- The Washington Times - Thursday, March 23, 2006


Prosecutors wrapped up their case for executing Zacarias Moussaoui with a former FBI agent’s testimony yesterday that the bureau could have identified 11 of the September 11 hijackers if the al Qaeda conspirator had confessed when he was arrested a month before the suicide attacks.

Before court-appointed defense attorneys could begin their case, Moussaoui announced loudly as he left for a recess that he would testify in his own behalf.

“I will testify, Zerkin, whether you want it or not,” he said, referring to one of his attorneys, Gerald Zerkin. The 37-year-old Frenchman of Moroccan ethnicity, the only person charged in this country in connection with the 2001 attacks, has refused to cooperate with his attorneys.

Former FBI agent Aaron Zebley testified that Moussaoui’s admission, when he pleaded guilty in April, that he received more than $14,000 in wire transfers from a man using the name Ahad Sabet could have allowed the FBI to go through Western Union, cell phone, calling-card and motor vehicle records, as well as leases and other business materials to identify most of the 19 hijackers who flew jetliners into the World Trade Center, the Pentagon and a Pennsylvania field.

U.S. District Judge Leonie Brinkema, who has told the jury that it cannot decide Moussaoui’s punishment “on speculation,” barred Mr. Zebley from explicitly asserting what the FBI would have accomplished had Moussaoui confessed when arrested Aug. 16, 2001.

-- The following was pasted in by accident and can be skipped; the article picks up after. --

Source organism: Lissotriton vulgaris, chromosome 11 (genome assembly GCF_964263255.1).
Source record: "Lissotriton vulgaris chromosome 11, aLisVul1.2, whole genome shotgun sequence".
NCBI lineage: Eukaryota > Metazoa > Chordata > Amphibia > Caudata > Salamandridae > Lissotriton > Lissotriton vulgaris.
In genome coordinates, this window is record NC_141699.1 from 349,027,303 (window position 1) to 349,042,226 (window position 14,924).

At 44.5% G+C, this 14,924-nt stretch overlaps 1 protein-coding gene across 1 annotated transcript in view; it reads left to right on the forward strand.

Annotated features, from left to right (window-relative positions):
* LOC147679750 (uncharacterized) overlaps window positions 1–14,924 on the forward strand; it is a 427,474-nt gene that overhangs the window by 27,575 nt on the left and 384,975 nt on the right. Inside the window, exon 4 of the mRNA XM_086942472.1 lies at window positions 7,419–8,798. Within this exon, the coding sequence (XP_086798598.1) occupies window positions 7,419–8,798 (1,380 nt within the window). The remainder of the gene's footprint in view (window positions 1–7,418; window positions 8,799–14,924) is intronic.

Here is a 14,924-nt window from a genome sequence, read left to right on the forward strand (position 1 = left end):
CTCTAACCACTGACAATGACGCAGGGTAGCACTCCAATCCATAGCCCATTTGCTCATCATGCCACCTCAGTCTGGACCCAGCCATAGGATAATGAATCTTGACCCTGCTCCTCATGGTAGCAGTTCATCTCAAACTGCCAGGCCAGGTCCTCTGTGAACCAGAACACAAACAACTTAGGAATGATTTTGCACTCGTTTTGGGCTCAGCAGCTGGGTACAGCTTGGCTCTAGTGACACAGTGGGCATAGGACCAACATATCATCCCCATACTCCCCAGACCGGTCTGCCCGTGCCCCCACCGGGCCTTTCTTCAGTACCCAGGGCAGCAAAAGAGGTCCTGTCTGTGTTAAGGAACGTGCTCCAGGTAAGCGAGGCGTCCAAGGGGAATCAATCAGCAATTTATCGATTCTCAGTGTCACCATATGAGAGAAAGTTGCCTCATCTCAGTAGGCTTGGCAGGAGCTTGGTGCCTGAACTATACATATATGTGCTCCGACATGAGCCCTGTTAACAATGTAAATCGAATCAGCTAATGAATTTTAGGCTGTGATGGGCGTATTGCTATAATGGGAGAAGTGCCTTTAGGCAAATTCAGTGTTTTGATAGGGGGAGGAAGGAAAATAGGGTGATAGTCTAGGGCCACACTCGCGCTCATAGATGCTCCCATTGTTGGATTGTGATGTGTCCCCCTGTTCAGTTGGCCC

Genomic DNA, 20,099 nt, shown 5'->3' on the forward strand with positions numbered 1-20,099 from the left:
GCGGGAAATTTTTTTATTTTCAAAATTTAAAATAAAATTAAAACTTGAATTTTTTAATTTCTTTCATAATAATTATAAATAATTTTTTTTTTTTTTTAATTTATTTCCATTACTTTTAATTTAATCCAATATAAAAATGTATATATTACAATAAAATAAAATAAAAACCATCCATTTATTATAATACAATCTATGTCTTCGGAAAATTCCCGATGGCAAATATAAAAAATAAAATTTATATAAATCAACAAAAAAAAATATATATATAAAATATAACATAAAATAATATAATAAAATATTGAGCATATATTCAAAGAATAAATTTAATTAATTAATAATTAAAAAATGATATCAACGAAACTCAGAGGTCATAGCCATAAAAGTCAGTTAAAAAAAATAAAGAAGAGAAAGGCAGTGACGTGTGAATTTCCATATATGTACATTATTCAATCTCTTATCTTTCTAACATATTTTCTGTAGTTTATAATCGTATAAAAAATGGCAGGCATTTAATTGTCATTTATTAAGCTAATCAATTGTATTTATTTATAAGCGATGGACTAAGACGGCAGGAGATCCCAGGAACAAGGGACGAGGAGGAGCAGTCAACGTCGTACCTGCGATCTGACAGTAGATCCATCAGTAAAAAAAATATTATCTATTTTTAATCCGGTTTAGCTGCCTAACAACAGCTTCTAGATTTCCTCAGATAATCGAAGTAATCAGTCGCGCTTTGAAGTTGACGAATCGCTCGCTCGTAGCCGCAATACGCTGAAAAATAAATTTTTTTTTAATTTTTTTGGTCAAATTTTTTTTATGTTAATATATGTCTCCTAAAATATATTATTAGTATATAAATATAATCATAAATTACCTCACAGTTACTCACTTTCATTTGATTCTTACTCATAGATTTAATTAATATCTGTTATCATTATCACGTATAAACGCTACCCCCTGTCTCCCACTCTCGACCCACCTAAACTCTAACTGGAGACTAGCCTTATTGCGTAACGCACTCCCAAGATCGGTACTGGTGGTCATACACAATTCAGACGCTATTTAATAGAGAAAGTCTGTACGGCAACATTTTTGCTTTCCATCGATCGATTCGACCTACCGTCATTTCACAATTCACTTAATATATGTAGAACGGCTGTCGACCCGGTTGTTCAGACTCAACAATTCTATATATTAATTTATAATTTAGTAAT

But Mr. Zebley gave prosecutors their strongest testimony in a week in which many of their witnesses ended up buttressing the defense argument that the FBI and Federal Aviation Administration bungled better intelligence about September 11 than what Moussaoui had in the summer of 2001.

Mr. Zebley implied that Moussaoui’s lies when arrested while taking pilot lessons in Minnesota foreclosed several avenues of investigation that might have saved at least one of the nearly 3,000 lives lost on September 11.

“We could have set about finding the hijackers,” Mr. Zebley said.

For the first hour of more than two hours on the stand yesterday, Mr. Zebley had jurors leaning forward to follow his explanation of how FBI agents moved from the data in records of one money transfer by Western Union, through incoming and outgoing calls to a phone number listed on the Western Union record, to the businesses that were called from all those phone numbers, to home addresses listed on business and bank transaction records, to leases and driver’s licenses and other IDs recorded by landlords.

He said that the identities of 11 of the hijackers were learned by these methods within weeks after the attacks and that these records existed in August 2001.

On cross-examination, defense attorney Edward MacMahon pointed out that neither Moussaoui’s statements after arrest nor anything found in a post-September 11 search of his possessions gave away that he got that money transfer by wire.

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